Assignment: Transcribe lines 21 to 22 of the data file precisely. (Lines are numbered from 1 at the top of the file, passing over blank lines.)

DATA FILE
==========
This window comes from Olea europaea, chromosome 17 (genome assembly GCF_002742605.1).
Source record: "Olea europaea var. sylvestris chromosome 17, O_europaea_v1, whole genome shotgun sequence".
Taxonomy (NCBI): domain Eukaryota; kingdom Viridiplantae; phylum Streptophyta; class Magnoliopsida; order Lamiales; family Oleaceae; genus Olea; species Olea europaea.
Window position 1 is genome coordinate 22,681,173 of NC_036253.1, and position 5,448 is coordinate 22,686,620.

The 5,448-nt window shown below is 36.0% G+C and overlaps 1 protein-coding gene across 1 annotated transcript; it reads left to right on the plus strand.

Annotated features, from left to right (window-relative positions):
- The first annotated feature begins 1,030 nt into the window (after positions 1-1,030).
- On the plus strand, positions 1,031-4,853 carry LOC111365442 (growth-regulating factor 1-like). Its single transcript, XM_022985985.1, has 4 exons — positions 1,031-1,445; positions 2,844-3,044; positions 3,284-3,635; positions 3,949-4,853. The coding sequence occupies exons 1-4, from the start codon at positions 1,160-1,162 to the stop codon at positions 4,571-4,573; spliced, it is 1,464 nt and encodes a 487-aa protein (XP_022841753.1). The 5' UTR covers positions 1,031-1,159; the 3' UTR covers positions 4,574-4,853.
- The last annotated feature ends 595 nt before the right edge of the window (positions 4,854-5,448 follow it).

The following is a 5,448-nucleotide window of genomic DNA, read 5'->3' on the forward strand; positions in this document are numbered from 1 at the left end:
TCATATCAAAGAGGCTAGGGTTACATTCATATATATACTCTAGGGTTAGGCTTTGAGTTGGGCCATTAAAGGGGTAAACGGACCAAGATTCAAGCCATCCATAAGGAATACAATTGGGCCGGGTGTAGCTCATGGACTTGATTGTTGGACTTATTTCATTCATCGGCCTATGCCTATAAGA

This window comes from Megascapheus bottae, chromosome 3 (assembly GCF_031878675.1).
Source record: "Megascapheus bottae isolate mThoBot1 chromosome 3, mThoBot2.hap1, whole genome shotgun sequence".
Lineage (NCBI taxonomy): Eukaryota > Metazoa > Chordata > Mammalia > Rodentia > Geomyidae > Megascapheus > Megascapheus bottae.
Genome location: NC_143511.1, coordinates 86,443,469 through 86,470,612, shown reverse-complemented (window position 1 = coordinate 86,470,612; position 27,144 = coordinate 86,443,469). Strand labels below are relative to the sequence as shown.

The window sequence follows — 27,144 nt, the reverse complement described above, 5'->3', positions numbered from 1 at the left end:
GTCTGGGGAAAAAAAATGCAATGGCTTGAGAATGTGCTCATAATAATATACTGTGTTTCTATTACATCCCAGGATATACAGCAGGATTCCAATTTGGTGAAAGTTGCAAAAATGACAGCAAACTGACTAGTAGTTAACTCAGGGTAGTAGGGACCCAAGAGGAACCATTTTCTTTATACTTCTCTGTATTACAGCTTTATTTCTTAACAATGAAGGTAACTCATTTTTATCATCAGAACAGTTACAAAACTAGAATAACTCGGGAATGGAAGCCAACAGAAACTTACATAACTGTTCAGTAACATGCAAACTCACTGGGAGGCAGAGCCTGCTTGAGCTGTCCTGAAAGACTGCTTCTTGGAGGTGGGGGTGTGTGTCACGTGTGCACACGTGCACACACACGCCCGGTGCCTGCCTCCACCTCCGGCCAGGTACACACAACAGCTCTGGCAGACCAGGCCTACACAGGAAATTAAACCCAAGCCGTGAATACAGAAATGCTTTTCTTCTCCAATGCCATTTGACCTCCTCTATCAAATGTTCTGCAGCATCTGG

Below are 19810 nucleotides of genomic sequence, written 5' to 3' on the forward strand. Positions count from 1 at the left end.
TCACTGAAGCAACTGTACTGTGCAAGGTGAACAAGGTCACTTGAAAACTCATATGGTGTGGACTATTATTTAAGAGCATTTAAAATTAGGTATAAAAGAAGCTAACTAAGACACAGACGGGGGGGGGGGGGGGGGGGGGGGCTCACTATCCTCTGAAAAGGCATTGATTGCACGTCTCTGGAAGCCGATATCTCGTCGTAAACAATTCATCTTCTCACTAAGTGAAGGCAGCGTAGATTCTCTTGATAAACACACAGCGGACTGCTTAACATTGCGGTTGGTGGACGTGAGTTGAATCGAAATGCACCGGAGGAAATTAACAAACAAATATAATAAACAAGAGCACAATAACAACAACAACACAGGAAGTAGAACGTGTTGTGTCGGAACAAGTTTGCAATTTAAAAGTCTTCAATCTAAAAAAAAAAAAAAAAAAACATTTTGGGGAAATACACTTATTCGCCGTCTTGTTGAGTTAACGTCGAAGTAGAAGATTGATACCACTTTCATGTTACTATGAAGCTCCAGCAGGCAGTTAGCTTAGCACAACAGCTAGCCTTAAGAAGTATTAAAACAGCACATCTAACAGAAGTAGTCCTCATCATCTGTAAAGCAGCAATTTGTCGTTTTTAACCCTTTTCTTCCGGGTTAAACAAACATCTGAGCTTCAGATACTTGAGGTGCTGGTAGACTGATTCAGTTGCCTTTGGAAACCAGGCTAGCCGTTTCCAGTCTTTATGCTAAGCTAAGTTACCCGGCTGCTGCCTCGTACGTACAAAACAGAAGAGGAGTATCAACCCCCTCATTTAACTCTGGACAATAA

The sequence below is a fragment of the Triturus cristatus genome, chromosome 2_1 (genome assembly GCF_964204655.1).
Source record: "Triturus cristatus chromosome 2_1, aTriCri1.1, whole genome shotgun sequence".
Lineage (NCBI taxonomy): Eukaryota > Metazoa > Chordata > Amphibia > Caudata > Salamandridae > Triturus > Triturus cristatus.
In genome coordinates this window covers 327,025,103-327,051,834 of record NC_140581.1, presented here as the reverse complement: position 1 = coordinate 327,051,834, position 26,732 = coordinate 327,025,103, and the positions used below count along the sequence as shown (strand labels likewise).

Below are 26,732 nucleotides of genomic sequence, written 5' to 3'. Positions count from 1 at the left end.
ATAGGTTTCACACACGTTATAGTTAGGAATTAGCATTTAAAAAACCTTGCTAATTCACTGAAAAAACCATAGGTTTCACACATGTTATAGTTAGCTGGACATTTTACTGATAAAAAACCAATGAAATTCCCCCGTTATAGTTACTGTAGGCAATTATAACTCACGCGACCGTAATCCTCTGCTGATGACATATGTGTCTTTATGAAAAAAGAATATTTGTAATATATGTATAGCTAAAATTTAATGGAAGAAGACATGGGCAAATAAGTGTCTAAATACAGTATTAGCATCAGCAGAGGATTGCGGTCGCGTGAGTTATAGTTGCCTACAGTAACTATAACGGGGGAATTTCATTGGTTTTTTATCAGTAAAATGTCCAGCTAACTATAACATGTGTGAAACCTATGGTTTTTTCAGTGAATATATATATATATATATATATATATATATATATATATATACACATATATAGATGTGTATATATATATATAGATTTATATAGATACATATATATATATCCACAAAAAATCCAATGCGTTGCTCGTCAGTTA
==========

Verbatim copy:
Source record: "Triturus cristatus chromosome 2_1, aTriCri1.1, whole genome shotgun sequence".
Lineage (NCBI taxonomy): Eukaryota > Metazoa > Chordata > Amphibia > Caudata > Salamandridae > Triturus > Triturus cristatus.